Skip to Main Content

U.S. Farmer Sentiment Stable As Inflation Expectations Subside

Purdue/CME Group Ag Econom­­­y Barometer, October 2015-December 2023. Purdue/CME Group Ag Econom­­­y Barometer, October 2015-December 2023.

U.S. farmers’ sentiment changed very little in December compared to the preceding month. The Purdue University-CME Group Ag Economy Barometer recorded a reading of 114, just one point lower than a month earlier. Both sub-indices of the barometer, the Index of Current Conditions and the Index of Future Expectations, also fell one point below their respective November readings. The Current Conditions Index for December was 112, while the Future Expectations Index was 115. All three indices were weaker than in December 2022, with the Ag Economy Barometer falling 10% below a year earlier. Additionally, the current and future indices were 17% and 6%, respectively, below last year. Looking ahead to 2024, U.S. farmers inflation expectations are markedly lower than they were at the start of 2023. The December Ag Economy Barometer survey was conducted from December 4-8, 2023.

In December, farmers perceived continued improvement in their farms’ financial performance as the Farm Financial Performance Index rose by 2 points compared to a month earlier. Since late summer, the index has climbed 11 points and was 21 points higher than in May when the index reached its low point for the year. This month’s improvement in the financial performance index coincided with USDA’s upward revision in late November of their forecast for 2023 net farm income. Although USDA still forecasts a sharp drop in net farm income from 2022’s record high level, the November estimate for 2023’s inflation-adjusted net farm income was $10 billion higher than the forecast USDA issued on August 31.

The Farm Capital Investment Index was virtually unchanged in December, holding at a reading of 43, just one point above the previous month. Respondents who said that now is a good time to make large investments in their farm operation pointed to “higher dealer inventories” and “strong cash flows” as key factors to support this perspective. Although the percentage of respondents choosing “strong cash flows” as a reason to invest rebounded from last month, it remained less popular than in July and August. On the other hand, the percentage of producers in December citing “higher dealer inventories” as a primary reason to invest was more than double the percentage who felt that way in July.

High input costs continue to be the primary source of concern for U.S. farmers. However, over the course of the year, there was a marked shift regarding producers’ apprehensions. In January, only 16% of farmers in the barometer survey pointed to the risk of “lower crop and/or livestock prices” as one of their biggest concerns. This changed as 2023 unfolded, and by December, just over one-fourth of respondents (26%) said the risk of lower prices for crops and livestock was a big concern. The other major concern for the upcoming year cited by producers was “rising interest rates,” chosen this month by 24% of survey respondents.

The December survey queried farmers regarding their expectations for both consumer inflation and prime interest rates in the upcoming year. Producers’ inflation expectations have moderated since December 2022. A year ago, 50% of the producers anticipated consumer inflation in the upcoming year to be 6% or higher, with just 13% indicating they expected inflation to be less than 3%. Those results sharply contrast with responses received this December. In this year’s survey, 13% of producers said they expect inflation in the upcoming year to be 6% or higher with 70% of respondents looking for inflation in 2024 to be less than 4%. Concerning interest rates, about one-third (34%) of respondents said they look for interest rates to decline in the upcoming year, with an additional 22% expecting the prime rate to remain unchanged in the upcoming year.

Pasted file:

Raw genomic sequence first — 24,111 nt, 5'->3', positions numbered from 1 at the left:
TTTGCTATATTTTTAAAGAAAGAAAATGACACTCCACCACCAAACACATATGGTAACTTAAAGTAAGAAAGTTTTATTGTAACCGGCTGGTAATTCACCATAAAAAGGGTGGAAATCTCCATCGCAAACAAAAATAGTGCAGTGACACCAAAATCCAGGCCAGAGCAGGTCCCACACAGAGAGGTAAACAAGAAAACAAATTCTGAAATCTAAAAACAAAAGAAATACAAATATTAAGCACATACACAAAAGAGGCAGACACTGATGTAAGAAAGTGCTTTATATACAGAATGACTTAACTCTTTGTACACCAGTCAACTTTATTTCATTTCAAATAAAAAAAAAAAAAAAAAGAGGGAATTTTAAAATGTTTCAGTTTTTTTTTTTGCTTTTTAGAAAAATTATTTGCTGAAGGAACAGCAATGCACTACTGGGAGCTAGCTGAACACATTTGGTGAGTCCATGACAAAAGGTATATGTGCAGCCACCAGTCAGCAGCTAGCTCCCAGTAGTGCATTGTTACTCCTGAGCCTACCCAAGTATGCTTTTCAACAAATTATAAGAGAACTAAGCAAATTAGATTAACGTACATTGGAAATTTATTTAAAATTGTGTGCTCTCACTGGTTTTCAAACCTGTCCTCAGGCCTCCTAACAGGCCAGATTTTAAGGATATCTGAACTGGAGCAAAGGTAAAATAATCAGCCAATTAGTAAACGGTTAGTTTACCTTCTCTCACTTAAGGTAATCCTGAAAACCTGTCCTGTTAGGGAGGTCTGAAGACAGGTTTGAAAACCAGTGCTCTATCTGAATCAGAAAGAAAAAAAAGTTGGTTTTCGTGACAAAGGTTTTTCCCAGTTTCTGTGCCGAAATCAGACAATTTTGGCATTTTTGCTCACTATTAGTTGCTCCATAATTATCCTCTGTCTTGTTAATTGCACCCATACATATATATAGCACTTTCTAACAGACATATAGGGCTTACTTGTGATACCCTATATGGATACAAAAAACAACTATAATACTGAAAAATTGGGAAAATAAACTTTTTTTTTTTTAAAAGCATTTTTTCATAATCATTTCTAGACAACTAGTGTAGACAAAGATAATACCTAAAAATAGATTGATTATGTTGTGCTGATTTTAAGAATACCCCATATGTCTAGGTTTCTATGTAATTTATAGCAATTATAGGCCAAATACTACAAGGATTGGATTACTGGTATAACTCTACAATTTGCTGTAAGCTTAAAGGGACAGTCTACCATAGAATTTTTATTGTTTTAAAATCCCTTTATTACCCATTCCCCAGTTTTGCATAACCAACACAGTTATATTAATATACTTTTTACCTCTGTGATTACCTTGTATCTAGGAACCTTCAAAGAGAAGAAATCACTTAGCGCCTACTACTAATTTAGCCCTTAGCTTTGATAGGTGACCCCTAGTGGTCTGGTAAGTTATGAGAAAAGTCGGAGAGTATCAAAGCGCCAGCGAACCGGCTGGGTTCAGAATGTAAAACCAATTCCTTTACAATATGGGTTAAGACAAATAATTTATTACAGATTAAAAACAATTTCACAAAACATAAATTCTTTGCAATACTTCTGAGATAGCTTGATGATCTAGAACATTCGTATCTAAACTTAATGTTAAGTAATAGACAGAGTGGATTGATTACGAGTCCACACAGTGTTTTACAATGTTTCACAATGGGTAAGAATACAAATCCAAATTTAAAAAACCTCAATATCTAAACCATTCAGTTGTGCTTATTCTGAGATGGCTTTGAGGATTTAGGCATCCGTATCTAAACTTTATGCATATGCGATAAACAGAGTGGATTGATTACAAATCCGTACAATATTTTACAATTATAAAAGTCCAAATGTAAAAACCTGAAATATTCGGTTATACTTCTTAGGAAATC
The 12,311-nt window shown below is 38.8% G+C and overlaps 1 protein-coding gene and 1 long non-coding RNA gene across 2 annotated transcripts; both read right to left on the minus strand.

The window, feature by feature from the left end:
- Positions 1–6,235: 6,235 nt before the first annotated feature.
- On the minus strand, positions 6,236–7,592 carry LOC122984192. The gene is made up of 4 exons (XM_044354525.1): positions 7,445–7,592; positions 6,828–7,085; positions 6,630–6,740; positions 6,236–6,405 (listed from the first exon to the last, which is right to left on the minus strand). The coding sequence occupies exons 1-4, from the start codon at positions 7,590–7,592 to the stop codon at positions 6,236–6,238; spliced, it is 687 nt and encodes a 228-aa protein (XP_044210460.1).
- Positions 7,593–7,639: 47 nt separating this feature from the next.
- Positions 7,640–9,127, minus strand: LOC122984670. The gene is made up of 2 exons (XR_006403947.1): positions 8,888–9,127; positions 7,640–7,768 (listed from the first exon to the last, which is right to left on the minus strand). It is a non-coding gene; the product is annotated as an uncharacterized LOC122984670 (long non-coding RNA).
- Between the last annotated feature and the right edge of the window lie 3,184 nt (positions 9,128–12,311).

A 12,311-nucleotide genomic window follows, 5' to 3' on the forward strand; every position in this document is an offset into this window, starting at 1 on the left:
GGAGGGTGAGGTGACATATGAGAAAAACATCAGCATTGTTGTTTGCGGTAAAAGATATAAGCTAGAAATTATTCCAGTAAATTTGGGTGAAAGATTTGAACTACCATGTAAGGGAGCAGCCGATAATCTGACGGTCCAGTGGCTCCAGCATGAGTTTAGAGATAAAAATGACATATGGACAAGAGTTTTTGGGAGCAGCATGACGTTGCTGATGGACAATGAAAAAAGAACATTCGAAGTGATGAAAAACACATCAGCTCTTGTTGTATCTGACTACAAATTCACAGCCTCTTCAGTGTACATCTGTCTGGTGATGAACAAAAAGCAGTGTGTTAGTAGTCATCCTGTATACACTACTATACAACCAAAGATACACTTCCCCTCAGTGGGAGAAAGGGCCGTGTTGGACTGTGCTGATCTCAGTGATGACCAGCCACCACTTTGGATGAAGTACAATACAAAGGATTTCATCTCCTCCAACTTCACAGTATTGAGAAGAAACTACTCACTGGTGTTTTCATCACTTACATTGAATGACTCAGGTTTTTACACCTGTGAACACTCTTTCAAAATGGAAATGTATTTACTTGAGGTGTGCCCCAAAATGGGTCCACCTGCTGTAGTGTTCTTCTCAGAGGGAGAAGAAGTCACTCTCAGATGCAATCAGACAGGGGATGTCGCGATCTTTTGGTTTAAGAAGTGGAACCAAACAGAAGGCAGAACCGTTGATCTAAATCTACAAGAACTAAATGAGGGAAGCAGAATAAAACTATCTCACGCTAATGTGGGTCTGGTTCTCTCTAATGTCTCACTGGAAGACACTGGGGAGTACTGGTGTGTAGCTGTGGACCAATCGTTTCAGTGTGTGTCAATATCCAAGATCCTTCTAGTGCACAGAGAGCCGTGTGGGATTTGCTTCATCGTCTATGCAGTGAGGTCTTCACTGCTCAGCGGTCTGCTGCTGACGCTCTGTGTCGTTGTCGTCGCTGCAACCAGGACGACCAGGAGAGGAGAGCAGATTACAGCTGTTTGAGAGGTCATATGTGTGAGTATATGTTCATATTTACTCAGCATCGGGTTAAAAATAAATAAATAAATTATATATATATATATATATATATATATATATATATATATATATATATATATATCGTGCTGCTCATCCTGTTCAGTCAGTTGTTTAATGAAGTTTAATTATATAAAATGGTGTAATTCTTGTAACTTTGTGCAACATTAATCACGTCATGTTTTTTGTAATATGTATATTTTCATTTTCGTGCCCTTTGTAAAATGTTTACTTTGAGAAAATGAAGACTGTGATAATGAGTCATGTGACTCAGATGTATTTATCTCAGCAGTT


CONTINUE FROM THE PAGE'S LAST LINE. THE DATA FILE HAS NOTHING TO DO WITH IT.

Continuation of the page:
Both the long and short-run farmland value indices experienced moderate declines in December. The Short-Term Farmland Value Index fell 4 points to a reading of 121 while the long-term index declined 2 points to 149. Compared to a year ago, the short-term index was down 3 points while the long-term index was 9 points higher than in December 2022. The moderation in producers’ interest rate expectations since late 2022 could help explain the relative improvement in the long-term farmland value index.

Wrapping Up

Farmer sentiment bottomed out in September and recovered modestly this fall as the Ag Economy Barometer closed out the year with an index reading of 114. The sentiment improvement was driven primarily by farmers’ improved perception of current conditions on their farms as the Current Conditions Index rose 14% from September to December. At year-end, U.S. farmers still pointed to input costs as their top concern for the year ahead, but the percentage of farmers choosing the risk of lower crop and/or livestock prices rose from just 16% in January to 26% in December. Inflation expectations among farmers moderated during 2023. Compared to a year earlier, far fewer producers expect inflation to exceed 6% in the new year, and a large majority look for inflation to average less than 4% in 2024. Finally, in December, farmers expressed a somewhat more sanguine view of interest rates than they did in late 2022 with just over one-third of survey respondents indicating they expect prime interest rates to decline in 2024.